Skin Conditions And Illnesses In The Kitty

Cats are notoriously puzzling animals, and it is often hard for an owner to translate their behavior without extensive experience in kitty ownership. Occasionally it is even tricky to tell when they are suffering from a medical problem, such as an indication of a skin problem such as a cat hair loss. In order to properly treat cat skin diseases, a cat owner must first be able to recognize when the cat is suffering from a skin illness.

Cats do not always display clear indicators of skin disease the way dogs do. Canines make it straightforward to inform when they’re itchy and irritated, because they scratch with their claws. Scratching with the claws not only tells us that the dog is itchy, but also tends to make the skin more irritated and even infected, thus drawing rather more attention to the issue. Cats don’t tend to scratch with their claws as much as dogs do. More often, cats will simply lick the irritated area, which isn’t much different than their normal grooming behaviour. You will notice your cat grooming more than standard, especially focusing on one area. You may notice that your kitty seems agitated or concerned, or twitching of the shallow back muscles. You can even notice that your cat is hiding and not looking for attention as normal. All of the above can be evidence of skin disease in a kitty.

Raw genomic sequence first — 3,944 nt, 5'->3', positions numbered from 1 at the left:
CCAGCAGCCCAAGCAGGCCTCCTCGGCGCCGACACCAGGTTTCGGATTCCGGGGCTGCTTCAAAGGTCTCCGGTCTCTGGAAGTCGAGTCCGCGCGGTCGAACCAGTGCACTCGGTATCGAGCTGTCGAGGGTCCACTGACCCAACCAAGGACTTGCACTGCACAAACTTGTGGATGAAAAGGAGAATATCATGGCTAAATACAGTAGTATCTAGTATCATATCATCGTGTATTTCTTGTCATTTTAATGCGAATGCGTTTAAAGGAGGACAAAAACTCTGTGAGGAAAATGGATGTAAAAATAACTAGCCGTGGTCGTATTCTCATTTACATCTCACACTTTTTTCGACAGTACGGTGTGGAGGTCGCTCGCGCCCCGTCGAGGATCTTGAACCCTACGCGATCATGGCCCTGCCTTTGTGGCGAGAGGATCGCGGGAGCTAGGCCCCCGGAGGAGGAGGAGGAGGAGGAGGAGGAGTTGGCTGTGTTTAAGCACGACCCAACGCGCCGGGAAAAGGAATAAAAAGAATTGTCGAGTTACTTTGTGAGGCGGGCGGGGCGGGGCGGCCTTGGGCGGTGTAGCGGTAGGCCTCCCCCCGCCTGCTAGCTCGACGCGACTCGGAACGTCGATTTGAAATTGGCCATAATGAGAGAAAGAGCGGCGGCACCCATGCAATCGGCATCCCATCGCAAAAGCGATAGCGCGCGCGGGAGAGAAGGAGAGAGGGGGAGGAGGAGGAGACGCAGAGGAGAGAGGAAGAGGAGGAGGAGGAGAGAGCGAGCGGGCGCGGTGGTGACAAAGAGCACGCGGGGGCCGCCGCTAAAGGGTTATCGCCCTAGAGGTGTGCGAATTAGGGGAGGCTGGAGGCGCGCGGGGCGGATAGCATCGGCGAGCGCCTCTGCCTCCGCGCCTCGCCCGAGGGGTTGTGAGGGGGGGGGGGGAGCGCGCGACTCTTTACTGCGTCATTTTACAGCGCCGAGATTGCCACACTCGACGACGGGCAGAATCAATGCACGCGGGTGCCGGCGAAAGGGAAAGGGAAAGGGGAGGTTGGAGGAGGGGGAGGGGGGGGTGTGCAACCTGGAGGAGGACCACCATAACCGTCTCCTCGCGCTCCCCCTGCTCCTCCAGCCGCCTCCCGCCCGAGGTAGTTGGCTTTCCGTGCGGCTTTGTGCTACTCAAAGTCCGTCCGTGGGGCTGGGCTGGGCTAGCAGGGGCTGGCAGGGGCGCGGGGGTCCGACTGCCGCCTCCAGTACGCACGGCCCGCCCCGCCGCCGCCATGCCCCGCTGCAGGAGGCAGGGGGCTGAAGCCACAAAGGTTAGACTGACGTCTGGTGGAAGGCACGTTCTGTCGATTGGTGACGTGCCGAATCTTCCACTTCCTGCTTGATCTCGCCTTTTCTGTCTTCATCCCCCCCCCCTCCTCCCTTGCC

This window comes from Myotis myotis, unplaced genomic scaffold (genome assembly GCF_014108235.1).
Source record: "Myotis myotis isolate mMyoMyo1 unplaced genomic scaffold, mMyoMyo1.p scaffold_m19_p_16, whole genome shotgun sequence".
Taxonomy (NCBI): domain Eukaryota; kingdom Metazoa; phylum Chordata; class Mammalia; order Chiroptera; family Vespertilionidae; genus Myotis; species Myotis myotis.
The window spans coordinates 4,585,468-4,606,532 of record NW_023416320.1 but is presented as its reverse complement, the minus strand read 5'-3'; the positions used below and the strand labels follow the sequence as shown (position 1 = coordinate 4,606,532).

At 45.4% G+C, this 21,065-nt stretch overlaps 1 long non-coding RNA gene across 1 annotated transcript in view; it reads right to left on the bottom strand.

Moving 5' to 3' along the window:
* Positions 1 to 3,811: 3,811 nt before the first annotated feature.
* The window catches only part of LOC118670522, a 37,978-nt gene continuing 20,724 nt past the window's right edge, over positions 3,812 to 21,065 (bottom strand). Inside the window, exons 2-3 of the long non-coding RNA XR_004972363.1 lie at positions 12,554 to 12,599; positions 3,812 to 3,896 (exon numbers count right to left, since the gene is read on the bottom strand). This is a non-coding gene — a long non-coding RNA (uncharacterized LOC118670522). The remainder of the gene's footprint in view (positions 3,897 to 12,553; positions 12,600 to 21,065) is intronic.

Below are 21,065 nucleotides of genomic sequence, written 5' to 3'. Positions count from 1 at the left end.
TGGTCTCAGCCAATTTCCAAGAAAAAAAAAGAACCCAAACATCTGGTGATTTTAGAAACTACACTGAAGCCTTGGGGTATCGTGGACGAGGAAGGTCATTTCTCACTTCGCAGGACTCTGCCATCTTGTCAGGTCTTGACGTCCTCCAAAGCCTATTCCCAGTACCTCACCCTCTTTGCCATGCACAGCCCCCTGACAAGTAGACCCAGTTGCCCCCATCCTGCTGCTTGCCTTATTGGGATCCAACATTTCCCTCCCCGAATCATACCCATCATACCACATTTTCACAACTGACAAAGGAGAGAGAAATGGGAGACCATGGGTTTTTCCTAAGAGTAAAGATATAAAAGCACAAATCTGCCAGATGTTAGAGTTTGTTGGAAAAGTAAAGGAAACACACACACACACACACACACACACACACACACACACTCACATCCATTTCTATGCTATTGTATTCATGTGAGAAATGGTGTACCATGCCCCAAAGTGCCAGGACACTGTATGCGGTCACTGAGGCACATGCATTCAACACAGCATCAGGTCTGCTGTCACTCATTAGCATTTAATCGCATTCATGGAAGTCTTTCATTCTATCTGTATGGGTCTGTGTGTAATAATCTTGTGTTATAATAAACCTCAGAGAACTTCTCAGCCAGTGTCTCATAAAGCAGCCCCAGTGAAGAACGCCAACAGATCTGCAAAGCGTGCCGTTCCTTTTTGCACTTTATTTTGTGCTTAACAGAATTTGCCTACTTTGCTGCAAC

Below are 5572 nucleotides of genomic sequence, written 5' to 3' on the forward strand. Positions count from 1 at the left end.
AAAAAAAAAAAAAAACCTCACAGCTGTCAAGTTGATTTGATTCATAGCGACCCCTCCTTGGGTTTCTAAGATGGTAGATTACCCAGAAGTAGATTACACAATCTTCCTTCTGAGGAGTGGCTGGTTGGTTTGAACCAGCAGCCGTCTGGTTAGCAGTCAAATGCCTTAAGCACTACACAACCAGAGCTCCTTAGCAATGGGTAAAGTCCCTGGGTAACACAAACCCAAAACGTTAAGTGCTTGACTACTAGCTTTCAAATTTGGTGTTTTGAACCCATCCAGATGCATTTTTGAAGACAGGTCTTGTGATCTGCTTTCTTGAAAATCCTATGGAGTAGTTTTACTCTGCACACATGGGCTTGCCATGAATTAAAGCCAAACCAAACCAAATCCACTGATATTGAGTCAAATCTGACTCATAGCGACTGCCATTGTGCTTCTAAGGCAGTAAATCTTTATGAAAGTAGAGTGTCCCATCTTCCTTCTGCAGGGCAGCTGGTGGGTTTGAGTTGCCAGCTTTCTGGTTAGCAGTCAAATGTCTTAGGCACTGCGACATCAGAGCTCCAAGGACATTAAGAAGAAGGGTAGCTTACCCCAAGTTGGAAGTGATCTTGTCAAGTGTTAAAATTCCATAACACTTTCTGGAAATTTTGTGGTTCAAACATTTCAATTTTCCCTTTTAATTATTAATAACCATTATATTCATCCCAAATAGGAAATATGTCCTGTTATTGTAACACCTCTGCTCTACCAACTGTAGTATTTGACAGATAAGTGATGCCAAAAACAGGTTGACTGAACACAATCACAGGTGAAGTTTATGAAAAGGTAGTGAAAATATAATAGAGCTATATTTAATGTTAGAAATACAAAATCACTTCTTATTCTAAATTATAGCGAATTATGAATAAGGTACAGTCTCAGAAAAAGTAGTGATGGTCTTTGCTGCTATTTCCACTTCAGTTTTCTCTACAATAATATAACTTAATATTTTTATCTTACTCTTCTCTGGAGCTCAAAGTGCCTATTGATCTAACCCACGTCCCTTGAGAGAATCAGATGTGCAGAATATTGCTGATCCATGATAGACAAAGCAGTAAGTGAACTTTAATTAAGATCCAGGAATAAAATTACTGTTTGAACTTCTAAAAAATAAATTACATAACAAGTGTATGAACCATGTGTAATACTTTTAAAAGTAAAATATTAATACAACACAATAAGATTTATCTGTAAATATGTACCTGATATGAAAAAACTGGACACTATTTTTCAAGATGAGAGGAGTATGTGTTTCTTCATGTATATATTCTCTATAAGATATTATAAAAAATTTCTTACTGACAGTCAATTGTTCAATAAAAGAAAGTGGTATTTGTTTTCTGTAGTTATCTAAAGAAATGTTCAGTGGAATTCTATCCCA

If you think you are observing signs of skin illness in your cat, the first thing you need to do is look into your cat further. Check for any scabs or bumps, paying special attention along the backbone and under the chin and neck area. You may also purchase a flea comb and use it to check for fleas in the same areas, along the spine and rump and under the jaw and neck area. Check to see if the hair in the belly area is thin or bare. Also check all over the cat for any reddened, crusting, or alternatively unusual areas.

If you find scabs, reddened areas, or hair loss on your cat, the first thing you should do is begin a suitable flea control programme if you’re not already practicing one. Veterinary products like Frontline Plus And Advantage are extremely impressive at controlling and preventing flea Problems if used monthly as directed. Use caution if you’re thinking about using an off-brand flea product like Pet Armor. These products have the same active component as Frontline, but may have a different concentration and can be delivered through a different medium. These differences can make the off-brands a lot less effective. Always ask your vets office for a product advice before starting a flea control programme.

If you’re already using an acceptable flea product as instructed and your moggy still appears to be having skin conditions, or if your cat has irritated skin or appears uncomfortable, you’ll probably need to see the vet to get your cat some relief. In many cases, a steroid or antihistamine may be mandatory for controlling the itching, and an antibiotic may be indicated if proof of infection exists.

Cathy Doggin’s is a frequent writer on every type of cat health and conditions. This includes many common cat skin conditions. When not writing about cats, the writer can be found volunteering at a local shelter or talking on the rights of tiny animals.

Leave a Reply